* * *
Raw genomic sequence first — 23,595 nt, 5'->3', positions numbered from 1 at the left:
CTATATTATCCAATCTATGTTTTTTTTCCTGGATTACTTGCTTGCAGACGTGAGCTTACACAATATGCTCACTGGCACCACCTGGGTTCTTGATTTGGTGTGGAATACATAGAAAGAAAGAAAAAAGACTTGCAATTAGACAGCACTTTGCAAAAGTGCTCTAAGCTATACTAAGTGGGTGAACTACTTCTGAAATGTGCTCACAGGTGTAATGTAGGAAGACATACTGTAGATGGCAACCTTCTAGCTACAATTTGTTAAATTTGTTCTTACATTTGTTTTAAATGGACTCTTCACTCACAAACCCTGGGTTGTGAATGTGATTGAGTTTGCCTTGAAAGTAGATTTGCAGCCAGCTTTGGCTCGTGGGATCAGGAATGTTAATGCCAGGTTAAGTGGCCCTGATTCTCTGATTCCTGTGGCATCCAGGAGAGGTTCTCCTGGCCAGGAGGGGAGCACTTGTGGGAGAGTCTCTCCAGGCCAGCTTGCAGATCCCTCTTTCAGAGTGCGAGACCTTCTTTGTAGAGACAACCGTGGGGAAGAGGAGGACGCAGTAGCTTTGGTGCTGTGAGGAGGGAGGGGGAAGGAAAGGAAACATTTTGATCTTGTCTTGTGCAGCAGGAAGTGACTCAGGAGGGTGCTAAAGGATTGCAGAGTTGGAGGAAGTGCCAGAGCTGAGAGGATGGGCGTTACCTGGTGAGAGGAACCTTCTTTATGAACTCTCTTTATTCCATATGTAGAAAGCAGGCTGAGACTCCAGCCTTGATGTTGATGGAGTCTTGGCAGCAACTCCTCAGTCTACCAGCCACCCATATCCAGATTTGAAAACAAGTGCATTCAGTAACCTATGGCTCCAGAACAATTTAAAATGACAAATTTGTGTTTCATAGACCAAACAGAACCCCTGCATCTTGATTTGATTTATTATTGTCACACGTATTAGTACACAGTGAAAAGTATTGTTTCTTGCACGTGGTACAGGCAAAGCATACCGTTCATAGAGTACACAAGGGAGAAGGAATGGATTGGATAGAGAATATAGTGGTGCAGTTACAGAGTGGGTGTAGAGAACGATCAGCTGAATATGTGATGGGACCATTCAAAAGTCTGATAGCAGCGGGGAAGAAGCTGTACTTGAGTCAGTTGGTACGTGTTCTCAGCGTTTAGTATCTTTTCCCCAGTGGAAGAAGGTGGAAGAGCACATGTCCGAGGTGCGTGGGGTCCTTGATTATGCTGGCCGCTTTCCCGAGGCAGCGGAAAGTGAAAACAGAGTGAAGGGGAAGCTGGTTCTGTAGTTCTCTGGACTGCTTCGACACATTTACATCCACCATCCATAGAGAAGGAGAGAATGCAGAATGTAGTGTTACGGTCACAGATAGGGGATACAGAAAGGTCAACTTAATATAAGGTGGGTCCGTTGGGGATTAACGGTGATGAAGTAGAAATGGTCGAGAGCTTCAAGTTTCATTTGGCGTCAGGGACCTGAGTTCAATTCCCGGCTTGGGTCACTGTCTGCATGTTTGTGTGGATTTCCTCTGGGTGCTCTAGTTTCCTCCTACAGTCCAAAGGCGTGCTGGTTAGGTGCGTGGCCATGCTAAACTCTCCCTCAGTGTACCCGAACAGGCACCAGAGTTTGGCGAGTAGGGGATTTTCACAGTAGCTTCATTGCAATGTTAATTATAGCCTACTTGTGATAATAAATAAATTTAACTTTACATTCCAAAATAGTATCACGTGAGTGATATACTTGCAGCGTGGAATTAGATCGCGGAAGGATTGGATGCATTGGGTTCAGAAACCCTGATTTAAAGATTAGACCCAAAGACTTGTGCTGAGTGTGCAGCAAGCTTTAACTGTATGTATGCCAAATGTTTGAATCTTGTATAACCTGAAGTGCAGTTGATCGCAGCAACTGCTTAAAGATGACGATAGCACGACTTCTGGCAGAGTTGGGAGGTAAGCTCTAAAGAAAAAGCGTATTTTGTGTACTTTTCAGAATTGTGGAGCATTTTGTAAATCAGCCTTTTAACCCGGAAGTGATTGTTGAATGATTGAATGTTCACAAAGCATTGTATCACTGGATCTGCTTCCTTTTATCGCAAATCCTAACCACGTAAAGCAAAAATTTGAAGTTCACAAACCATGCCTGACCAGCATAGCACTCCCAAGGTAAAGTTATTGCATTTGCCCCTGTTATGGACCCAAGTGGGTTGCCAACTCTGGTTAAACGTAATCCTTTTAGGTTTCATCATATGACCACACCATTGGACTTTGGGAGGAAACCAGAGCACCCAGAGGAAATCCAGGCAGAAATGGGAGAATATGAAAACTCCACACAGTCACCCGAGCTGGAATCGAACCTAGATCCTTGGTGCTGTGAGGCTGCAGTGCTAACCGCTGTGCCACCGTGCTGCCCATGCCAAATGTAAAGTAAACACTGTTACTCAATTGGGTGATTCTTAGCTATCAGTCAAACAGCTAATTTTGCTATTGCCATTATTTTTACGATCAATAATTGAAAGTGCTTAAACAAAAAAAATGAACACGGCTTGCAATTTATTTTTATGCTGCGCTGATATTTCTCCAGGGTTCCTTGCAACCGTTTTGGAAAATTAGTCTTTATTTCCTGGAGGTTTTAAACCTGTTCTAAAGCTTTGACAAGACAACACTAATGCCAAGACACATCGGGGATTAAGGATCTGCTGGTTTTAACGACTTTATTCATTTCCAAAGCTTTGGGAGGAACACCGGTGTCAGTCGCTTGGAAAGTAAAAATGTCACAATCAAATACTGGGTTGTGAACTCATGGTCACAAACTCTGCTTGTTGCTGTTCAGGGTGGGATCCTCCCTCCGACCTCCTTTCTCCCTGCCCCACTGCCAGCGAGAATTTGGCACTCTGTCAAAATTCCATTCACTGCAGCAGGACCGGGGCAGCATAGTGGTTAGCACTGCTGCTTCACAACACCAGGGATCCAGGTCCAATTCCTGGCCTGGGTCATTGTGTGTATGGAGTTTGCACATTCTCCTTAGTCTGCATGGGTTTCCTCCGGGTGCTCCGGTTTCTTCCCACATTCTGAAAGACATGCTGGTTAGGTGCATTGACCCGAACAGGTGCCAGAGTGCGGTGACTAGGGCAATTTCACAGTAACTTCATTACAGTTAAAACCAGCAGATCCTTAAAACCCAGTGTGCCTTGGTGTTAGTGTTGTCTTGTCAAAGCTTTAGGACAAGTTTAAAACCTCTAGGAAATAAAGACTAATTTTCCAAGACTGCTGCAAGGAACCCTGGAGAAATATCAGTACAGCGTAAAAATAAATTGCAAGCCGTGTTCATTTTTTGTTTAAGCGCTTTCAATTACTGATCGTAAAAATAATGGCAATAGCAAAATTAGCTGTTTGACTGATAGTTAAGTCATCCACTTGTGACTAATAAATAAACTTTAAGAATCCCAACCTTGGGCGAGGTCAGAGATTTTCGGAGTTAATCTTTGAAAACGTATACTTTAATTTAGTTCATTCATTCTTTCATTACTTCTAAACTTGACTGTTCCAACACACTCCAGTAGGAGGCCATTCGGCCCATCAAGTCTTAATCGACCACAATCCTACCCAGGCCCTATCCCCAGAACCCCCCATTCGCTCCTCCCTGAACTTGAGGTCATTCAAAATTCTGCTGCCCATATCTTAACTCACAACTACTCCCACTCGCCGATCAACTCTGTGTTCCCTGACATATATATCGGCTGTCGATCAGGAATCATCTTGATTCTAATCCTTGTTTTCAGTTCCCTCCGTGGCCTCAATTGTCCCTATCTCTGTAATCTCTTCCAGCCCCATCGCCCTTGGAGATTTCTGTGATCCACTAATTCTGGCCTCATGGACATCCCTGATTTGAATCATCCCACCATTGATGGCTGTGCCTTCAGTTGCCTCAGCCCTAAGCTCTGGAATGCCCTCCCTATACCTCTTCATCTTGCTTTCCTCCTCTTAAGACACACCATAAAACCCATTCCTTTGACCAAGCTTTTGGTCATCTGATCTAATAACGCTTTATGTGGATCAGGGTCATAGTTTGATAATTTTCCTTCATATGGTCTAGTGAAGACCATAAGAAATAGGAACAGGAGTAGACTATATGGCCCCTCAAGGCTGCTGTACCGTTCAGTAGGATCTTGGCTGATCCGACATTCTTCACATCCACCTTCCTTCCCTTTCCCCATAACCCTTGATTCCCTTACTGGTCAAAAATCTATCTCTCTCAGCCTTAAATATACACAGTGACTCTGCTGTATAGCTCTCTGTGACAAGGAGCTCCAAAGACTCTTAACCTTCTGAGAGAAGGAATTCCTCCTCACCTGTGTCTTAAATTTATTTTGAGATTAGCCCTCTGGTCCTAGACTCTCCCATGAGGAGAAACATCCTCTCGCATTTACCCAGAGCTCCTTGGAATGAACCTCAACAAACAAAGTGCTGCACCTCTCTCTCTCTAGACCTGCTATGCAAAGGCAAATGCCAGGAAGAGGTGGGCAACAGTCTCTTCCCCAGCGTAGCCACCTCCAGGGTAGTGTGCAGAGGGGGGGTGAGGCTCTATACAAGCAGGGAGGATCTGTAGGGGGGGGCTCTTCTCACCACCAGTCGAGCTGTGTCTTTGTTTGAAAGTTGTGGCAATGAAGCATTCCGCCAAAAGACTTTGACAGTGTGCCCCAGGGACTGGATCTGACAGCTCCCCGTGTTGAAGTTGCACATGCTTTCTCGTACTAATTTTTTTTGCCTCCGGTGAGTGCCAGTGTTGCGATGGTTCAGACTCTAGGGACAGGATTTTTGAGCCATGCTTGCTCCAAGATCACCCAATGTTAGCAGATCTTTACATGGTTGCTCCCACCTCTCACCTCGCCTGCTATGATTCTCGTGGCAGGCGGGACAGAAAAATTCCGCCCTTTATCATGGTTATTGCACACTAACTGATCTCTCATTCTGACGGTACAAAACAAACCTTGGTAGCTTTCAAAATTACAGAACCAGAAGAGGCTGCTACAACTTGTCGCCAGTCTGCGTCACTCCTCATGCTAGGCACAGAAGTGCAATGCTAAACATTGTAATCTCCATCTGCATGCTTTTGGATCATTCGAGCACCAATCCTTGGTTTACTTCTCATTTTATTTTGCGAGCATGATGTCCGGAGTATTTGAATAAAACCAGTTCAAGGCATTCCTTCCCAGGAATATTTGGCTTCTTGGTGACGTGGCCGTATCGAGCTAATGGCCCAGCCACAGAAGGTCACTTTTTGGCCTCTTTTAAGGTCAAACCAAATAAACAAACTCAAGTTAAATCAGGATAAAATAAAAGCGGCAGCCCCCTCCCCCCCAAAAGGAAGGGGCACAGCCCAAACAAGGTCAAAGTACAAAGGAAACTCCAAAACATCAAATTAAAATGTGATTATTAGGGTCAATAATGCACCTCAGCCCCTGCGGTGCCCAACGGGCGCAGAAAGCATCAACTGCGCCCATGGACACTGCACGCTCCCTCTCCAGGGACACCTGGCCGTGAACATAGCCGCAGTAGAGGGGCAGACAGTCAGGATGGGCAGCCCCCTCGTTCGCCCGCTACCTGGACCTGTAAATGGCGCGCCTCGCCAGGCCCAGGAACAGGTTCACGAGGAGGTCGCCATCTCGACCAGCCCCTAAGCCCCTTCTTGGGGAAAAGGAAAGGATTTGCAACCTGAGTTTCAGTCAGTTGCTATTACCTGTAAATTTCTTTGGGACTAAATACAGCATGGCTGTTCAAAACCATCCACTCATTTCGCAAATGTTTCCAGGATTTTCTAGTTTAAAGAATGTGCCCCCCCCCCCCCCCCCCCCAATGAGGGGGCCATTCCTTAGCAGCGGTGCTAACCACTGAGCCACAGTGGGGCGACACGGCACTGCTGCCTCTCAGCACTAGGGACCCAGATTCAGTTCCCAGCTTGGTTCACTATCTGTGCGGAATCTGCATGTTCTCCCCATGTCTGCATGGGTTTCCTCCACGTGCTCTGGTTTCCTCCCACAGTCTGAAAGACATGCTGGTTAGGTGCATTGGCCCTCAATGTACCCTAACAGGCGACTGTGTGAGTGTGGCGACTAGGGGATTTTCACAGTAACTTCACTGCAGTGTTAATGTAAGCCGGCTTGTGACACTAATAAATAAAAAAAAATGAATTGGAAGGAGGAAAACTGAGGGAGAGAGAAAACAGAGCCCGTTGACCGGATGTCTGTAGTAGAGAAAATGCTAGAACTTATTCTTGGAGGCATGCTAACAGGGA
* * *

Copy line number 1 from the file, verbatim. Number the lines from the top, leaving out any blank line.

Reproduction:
Raw genomic sequence first — 23,595 nt, 5'->3', positions numbered from 1 at the left: